Watch the exchange here pic.twitter.com/aAmE3AgWGd
— Sahil Kapur (@sahilkapur) April 5, 2019
Why hasn’t Bernie Sanders just released his damn tax returns already?
It’s a question that’s something of a Rorschach test for Democratic primary voters. For veterans of the great war of 2016, who’ve been in the trenches battling Sanders for years, it’s exhibit A of his hypocrisy, evidence of a man who claims the moral high ground but is hiding something from the public — perhaps something disqualifyingly corrupt. There’s no evidence for this allegation, which fails to consider that Sanders has been filing rather detailed federal financial disclosures as a member of Congress since the early 1990s. For supporters of Sanders, meanwhile, the entire issue is a distraction, a way for the corporate media and centrist Democrats to undermine Sanders with trivial, horse-race nonsense.
The truth, though, is likely much simpler: By failing to release his tax returns despite repeated promises to do so any minute now, Sanders is being the stubborn curmudgeon he’s always been. ... Sanders refuses to engage with things that annoy him. But he is no longer a protest candidate and can no longer escape the old adage that you may not be interested in politics, but politics is interested in you. He’s running not to make a statement or drag the conversation to the left, but to be the leader of the most powerful country in the history of the world and to rescue it from its collision course with a dystopian future. People rightly want to know whether he has his act together enough to do that, particularly as they experience life under the presidency of a man who clearly does not.
Sanders’s refusal to bend on any issue, no matter how minor, may be endearing to his most passionate supporters, but he’s doing both them and the country a disservice. An unbending approach to minutiae harms not only him, but his movement — and begins to look selfish and entitled. A million people have raised their hands to volunteer to make Sanders president. They deserve more from him.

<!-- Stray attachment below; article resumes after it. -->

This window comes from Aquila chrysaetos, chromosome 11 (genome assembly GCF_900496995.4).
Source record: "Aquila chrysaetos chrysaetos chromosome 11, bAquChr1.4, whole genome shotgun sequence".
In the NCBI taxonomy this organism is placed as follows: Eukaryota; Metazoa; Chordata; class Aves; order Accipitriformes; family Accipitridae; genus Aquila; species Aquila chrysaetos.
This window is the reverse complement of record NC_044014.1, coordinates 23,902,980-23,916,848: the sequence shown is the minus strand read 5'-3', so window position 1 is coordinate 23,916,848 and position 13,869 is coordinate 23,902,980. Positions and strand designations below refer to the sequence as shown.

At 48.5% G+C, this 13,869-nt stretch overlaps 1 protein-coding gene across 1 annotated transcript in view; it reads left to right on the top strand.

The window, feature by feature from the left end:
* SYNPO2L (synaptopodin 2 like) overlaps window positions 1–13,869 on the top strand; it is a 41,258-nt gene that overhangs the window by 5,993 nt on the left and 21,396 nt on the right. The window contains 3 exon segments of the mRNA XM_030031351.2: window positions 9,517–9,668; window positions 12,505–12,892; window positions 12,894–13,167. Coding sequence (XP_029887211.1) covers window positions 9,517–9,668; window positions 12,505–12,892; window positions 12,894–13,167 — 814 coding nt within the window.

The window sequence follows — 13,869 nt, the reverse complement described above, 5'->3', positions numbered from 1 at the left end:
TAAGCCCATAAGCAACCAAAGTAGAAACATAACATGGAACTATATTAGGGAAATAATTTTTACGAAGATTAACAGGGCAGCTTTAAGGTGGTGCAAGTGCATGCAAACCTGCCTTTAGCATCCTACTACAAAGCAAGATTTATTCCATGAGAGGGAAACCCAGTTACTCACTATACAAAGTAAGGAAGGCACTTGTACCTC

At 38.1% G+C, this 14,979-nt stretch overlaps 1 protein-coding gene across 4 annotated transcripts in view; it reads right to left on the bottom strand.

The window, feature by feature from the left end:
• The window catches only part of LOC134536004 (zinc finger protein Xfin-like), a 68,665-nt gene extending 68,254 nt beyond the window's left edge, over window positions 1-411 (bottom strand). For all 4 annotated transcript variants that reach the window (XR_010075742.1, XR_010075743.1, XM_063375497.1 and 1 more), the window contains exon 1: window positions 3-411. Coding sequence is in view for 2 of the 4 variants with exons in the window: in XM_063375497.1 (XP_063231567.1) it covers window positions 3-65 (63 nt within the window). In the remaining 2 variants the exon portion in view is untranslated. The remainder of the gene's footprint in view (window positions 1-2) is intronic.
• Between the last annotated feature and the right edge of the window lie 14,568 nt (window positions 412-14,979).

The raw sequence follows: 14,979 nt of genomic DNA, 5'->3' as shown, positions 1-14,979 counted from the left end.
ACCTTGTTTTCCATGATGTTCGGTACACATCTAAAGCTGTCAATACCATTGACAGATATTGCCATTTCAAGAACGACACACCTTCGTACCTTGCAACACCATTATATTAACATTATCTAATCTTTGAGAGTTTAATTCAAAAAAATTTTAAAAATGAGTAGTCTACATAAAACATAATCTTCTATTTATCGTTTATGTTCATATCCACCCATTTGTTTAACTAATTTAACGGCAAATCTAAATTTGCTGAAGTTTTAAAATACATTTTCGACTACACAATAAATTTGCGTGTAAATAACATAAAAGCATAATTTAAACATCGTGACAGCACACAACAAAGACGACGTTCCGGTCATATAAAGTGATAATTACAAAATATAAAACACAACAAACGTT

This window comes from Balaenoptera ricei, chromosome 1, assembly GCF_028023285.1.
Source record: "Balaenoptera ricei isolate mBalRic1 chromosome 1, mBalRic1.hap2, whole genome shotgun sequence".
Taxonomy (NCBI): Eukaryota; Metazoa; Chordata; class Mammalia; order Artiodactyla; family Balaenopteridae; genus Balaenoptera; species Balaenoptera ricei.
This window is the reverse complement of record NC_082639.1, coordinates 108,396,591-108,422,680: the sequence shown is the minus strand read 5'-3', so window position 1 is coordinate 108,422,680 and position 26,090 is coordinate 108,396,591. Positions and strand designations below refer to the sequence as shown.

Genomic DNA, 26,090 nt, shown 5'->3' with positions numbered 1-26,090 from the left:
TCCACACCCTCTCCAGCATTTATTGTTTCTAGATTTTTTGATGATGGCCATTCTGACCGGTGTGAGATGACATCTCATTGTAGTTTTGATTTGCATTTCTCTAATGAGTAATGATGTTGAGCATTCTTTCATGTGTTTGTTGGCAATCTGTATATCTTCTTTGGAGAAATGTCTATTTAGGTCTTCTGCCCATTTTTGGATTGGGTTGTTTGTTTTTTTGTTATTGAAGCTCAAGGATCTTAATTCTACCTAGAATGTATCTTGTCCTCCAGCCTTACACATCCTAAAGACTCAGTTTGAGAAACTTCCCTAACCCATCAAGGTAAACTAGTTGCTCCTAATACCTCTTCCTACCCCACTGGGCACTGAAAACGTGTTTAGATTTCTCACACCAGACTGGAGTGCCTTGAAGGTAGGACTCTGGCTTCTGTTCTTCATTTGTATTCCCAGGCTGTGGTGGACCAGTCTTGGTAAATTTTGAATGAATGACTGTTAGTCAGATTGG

The world's oldest human rights panel took an historic step Thursday when it demanded to know what the U.S. has done to protect Americans and all people from the effects of the climate crisis. The U.N. Human Rights Committee asked the U.S. government to provide information on the policies it has implemented to defend the "right to life" from the changing climate.
UN Human Rights Committee asserts that US’s international legal obligation to protect the right to life requires action to address the threats posed to that right caused by climate change. https://t.co/nkdCyDxbt7 pic.twitter.com/HNnUEcs9fV
— Iain Levine (@iainlevine) April 4, 2019
The group's request reads:
Further clarify the State party's initiatives to address significant threats to the right to life posed by impacts of climate change such as flash floods, coastal flooding, wildfires, infectious disease, extreme heat and air pollution.
It's the first time the panel has called on any nation to specifically address the actions it has taken to ensure human rights are not being violated as the climate crisis contributes to extreme weather events, housing insecurity, and public health crises. The demand came as part of the United States' requirement to periodically report on human rights issues to the Committee.
Groups which have pushed President Donald Trump and previous administrations to drastically reduce carbon emissions and take other steps to stem the climate crisis issued their own responses on Thursday.
"As climate-related events across the United States have demonstrated again and again over the past few years, climate change is taking an increasing toll on human life," said Sébastien Duyck of the Center for International Environmental Law (CIEL). "The request of the Human Rights Committee indicates that the U.S.'s international legal obligation to protect the right to life requires action to address the threats posed to that right caused by climate change."
Three weeks after the flooding began on the Pine Ridge Reservation in South Dakota, families still remain isolated, trapped in their homes by water and mud, even as the water has begun to subside. ... The Oglala Sioux tribe estimates that 1,500 people are displaced from their homes and 500 lack access to drinking water. Teams of young men on horseback and the occasional helicopter have been helping deliver food packages, water, and medical support to isolated homes. Farther north, 20-45 people have been staying in the Standing Rock Sioux tribe’s community center every night, according to Waniya Locke, who lives on the reservation and has been assisting with rescue efforts. ...